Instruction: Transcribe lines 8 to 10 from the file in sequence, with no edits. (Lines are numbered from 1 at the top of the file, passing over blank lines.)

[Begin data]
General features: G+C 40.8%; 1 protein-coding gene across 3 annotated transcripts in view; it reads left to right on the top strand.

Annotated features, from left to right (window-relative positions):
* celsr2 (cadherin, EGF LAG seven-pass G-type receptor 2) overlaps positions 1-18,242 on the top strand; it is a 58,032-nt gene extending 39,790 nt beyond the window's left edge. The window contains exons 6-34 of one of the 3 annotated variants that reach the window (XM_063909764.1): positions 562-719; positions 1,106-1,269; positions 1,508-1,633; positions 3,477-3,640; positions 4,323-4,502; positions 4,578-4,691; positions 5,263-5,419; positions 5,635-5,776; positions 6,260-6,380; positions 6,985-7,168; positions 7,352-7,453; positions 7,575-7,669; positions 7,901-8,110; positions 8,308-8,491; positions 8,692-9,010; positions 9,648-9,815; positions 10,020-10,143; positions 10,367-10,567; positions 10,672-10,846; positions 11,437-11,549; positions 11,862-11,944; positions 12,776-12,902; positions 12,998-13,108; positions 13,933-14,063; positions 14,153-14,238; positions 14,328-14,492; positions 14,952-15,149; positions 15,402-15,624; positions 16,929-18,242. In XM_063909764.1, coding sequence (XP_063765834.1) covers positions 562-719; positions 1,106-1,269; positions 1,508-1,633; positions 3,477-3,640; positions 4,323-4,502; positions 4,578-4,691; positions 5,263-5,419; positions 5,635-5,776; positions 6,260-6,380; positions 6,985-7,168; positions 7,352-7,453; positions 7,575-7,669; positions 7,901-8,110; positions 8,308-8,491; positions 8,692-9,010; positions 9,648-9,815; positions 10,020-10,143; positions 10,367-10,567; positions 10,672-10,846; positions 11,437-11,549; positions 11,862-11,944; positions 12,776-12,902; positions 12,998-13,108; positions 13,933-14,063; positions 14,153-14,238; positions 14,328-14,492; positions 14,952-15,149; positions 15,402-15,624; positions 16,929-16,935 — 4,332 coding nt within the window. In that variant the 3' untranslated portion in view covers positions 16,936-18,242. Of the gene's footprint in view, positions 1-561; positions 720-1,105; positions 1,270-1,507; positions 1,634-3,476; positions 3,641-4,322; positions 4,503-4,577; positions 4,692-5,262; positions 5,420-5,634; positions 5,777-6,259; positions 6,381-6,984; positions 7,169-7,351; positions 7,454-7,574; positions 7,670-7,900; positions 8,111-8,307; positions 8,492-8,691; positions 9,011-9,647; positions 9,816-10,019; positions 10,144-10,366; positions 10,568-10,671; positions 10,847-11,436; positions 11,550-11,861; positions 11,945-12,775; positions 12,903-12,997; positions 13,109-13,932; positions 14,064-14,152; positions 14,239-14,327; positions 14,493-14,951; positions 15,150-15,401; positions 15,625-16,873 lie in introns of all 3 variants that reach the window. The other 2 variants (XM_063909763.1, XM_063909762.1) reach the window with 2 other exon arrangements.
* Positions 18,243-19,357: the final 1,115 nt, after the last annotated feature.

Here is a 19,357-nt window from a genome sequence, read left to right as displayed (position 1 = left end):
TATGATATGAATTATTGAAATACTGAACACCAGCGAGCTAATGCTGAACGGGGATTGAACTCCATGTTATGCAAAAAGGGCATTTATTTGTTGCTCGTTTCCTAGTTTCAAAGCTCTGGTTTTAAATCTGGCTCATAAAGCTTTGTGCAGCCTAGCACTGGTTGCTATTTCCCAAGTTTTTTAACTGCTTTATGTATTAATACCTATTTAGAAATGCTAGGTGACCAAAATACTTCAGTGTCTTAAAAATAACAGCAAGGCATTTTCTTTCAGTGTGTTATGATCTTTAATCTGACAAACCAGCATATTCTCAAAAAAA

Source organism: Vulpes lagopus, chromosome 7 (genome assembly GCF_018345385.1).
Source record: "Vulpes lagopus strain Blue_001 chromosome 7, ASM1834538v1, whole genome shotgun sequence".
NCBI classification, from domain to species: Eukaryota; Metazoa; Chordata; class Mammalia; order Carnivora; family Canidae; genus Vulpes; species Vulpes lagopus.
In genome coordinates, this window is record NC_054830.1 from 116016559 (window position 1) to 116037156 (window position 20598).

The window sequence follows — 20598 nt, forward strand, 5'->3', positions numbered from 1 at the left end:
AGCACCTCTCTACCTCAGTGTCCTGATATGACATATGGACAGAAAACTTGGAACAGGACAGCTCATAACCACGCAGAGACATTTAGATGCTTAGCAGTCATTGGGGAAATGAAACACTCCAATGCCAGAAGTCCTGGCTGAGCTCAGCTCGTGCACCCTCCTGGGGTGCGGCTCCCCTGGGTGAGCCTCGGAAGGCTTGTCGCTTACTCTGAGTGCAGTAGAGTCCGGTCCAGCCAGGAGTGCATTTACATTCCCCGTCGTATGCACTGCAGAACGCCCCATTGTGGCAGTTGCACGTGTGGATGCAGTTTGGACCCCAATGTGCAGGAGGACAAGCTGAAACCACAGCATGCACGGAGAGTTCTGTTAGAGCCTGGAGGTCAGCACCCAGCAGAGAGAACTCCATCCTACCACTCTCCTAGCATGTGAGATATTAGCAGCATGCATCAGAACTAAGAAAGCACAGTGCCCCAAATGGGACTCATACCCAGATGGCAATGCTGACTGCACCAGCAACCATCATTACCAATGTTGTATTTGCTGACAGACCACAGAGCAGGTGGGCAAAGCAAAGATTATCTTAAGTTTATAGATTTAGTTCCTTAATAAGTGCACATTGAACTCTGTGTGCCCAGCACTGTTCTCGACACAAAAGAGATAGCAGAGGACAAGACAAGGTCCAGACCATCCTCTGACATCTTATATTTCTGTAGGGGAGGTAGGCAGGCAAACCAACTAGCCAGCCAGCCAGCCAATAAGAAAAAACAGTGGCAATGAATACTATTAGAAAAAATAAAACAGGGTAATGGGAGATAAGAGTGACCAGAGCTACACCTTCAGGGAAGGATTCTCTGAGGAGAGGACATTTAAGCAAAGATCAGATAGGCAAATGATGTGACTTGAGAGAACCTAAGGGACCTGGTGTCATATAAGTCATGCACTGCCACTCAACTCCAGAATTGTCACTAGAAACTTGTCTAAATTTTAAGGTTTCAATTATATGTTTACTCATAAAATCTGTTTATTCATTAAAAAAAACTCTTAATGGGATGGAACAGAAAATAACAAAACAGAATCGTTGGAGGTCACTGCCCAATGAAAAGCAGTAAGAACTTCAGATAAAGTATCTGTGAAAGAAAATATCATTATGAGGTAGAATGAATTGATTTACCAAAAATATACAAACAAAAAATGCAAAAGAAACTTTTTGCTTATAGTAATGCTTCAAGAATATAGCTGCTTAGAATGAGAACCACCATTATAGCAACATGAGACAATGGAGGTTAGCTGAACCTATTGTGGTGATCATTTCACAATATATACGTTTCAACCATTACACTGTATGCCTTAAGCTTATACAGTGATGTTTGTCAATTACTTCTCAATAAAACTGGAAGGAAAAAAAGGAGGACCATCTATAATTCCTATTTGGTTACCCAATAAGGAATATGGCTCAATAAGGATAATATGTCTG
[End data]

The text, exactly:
Source record: "Vulpes lagopus strain Blue_001 chromosome 7, ASM1834538v1, whole genome shotgun sequence".
NCBI classification, from domain to species: Eukaryota; Metazoa; Chordata; class Mammalia; order Carnivora; family Canidae; genus Vulpes; species Vulpes lagopus.
In genome coordinates, this window is record NC_054830.1 from 116016559 (window position 1) to 116037156 (window position 20598).